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ECE Ph.D. candidate wins best student paper award

Thursday, July 7, 2016

Igor Labutov, an ECE candidate advised by Assistant Professor Christoph Studer, has won the best paper award at the Ninth International Conference on Educational Data Mining (EDM) for his paper, Calibrated Self-Assessment.

In recent years, Massive Open Online Courses (MOOCs) have shown that education can be scaled far beyond the size of physical classrooms. However, these "first-generation" MOOCs have highlighted a major challenge—efficiently grading and providing feedback in classes with thousands of students.

The paper proposes a novel method for highly scalable assessment (i.e. grading) based on the idea of students grading themselves. They use a principled statistical method that models the students' behavior in order to compensate for individual biases, yielding calibrated estimates of the students' true grades that an instructor can rely on.

Igor’s research focuses on developing scalable machine learning models for interactive applications, primarily aimed at problems in education. Before Cornell, he received his B.S. in Electrical and Computer Engineering from The City College of New York. In the fall, he will begin a post-doctoral position at the Machine Learning department at Carnegie Mellon. His long-term goal is to develop the next generation of interactive learning tools that leverage the entire web.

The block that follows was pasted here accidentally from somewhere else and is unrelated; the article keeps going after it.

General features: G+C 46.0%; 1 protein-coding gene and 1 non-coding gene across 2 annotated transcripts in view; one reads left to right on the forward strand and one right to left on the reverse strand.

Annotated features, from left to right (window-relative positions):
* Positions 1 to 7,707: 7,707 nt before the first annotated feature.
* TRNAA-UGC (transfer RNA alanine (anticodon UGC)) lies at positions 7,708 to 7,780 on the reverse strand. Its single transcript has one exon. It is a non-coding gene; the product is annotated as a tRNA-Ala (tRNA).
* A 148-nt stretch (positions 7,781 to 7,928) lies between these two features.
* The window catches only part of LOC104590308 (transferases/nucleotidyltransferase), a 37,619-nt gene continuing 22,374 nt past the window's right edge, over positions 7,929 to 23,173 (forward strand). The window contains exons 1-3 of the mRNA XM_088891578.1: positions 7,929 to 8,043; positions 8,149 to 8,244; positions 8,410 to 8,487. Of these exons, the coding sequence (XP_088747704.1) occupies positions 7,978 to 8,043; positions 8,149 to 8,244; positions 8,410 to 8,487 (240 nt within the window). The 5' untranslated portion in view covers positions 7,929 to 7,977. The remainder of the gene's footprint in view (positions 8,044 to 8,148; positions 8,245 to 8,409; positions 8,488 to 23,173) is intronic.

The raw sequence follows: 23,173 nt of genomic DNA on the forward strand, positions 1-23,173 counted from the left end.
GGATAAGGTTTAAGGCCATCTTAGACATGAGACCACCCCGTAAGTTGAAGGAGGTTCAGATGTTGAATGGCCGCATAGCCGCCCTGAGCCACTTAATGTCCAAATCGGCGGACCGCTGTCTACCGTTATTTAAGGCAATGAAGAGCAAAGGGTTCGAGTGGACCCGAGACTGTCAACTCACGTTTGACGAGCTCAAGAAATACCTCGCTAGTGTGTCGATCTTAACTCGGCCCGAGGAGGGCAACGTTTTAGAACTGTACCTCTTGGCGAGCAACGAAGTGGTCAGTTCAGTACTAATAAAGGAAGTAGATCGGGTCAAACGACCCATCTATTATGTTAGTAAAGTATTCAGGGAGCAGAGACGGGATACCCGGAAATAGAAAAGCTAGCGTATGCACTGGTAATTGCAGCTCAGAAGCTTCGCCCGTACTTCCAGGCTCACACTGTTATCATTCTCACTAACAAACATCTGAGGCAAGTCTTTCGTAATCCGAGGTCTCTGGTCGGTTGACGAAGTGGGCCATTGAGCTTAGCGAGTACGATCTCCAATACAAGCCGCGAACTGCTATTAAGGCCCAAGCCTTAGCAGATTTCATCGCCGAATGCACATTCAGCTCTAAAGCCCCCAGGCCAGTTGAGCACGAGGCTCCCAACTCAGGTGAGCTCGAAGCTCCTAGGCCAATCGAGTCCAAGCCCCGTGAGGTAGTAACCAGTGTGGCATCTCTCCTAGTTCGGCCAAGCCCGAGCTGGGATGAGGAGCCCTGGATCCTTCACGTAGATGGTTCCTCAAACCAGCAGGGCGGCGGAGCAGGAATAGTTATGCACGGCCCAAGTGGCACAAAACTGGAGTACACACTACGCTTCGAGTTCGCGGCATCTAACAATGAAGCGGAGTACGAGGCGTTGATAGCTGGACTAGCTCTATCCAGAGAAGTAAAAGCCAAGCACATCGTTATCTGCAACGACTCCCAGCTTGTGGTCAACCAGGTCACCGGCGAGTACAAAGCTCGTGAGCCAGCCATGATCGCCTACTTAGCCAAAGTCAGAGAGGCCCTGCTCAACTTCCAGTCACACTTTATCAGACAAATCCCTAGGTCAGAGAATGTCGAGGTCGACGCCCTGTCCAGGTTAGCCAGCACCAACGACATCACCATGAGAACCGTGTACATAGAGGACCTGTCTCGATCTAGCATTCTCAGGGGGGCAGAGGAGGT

The EDM conference is a leading international forum for high-quality research that mines large data sets in order to answer educational research questions that shed light on the learning processes. These data sets may come from the traces that students leave when they interact with learning management systems, interactive learning environments, intelligent tutoring systems, educational games or when they participate in a data-rich learning context. The types of data therefore range from raw log files to eye-tracking devices and other sensor data.

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